“The pandemic has been a harsh lesson— it has also given us an opportunity to shift the way that we do things and a way to think about where we should put our priorities,” said Romero.
Gender data and gender inclusive policies
Dr. Albert highlighted a critical gap in the Philippine government’s responses to COVID-19, noting that while policies are in place, such policies are not gender-responsive.
A senior research fellow at the Philippine Institute for Development Studies, he said that social protection support is not differentiated to account for gender issues. More gender-responsive support measures are needed, particularly for workers in the healthcare sector and in formal employment, as well as for those engaging in informal, part-time and seasonal work.
Dr. Albert also pointed out that while telecommuting has allowed employees to continue earning income throughout the economic crisis, it also poses multiple risks to women working from home.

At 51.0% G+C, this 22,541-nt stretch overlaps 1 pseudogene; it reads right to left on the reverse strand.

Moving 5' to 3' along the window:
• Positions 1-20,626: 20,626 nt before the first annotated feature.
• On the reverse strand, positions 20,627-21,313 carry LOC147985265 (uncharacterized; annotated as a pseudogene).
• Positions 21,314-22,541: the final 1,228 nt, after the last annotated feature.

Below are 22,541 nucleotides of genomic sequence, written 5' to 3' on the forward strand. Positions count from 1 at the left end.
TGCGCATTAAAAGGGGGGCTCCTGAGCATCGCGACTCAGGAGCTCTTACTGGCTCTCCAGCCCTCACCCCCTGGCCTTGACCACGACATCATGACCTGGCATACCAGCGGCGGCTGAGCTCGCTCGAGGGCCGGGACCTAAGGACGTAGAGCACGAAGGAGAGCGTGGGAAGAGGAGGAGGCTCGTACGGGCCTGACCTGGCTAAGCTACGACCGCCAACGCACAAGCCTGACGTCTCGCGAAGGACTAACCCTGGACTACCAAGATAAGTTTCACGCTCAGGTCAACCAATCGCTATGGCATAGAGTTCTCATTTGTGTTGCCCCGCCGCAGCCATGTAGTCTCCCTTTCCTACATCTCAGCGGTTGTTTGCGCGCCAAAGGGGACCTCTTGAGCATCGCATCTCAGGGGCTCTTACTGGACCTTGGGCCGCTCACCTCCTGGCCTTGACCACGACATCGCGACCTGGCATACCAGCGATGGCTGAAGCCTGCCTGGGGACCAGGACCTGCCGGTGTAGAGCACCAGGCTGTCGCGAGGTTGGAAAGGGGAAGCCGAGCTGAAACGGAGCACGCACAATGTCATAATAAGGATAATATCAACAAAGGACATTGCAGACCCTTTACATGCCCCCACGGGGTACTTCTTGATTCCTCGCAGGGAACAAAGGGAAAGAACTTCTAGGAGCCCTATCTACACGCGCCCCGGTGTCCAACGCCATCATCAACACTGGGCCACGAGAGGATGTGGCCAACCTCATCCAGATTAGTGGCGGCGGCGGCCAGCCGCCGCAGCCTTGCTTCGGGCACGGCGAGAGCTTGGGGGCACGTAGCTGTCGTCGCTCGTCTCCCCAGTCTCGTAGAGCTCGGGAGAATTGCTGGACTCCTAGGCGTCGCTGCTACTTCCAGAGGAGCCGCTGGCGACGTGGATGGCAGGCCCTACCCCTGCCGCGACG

“When we implemented the ECQ (Enhanced Community Quarantine), we may have put some people in harm’s way, particularly those who are victims of domestic violence. Of course, this is unintended. We can also expect more [unplanned] pregnancies. We implemented telecommuting arrangements but may have [also] put more responsibilities on women who may have to carry the burden of unpaid care work in the home [in addition to remote work],” he explained.
“In this new normal, we are seeing inequality highlighted even more,” said Dr. Albert. “The question is, how can the government and the private sector act together to make sure that we are going to have a better sense of the care economy and better work arrangements? We know that flexible work will continue and will probably be part of the new normal, but have we leveraged technology enough to make sure that technology will work equally for both men and women?”